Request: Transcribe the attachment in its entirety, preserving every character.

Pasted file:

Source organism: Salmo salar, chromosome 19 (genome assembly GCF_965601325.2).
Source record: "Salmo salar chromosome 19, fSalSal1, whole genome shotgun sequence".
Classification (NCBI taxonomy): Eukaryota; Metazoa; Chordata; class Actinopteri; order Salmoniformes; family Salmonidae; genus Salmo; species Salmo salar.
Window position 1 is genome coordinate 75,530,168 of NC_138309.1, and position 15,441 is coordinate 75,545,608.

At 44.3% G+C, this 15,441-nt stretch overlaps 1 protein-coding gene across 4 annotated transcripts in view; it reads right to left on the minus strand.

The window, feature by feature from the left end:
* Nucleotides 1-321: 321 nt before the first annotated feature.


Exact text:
Source organism: Salmo salar, chromosome 19 (genome assembly GCF_965601325.2).
Source record: "Salmo salar chromosome 19, fSalSal1, whole genome shotgun sequence".
Classification (NCBI taxonomy): Eukaryota; Metazoa; Chordata; class Actinopteri; order Salmoniformes; family Salmonidae; genus Salmo; species Salmo salar.
Window position 1 is genome coordinate 75,530,168 of NC_138309.1, and position 15,441 is coordinate 75,545,608.

At 44.3% G+C, this 15,441-nt stretch overlaps 1 protein-coding gene across 4 annotated transcripts in view; it reads right to left on the minus strand.

The window, feature by feature from the left end:
* Nucleotides 1-321: 321 nt before the first annotated feature.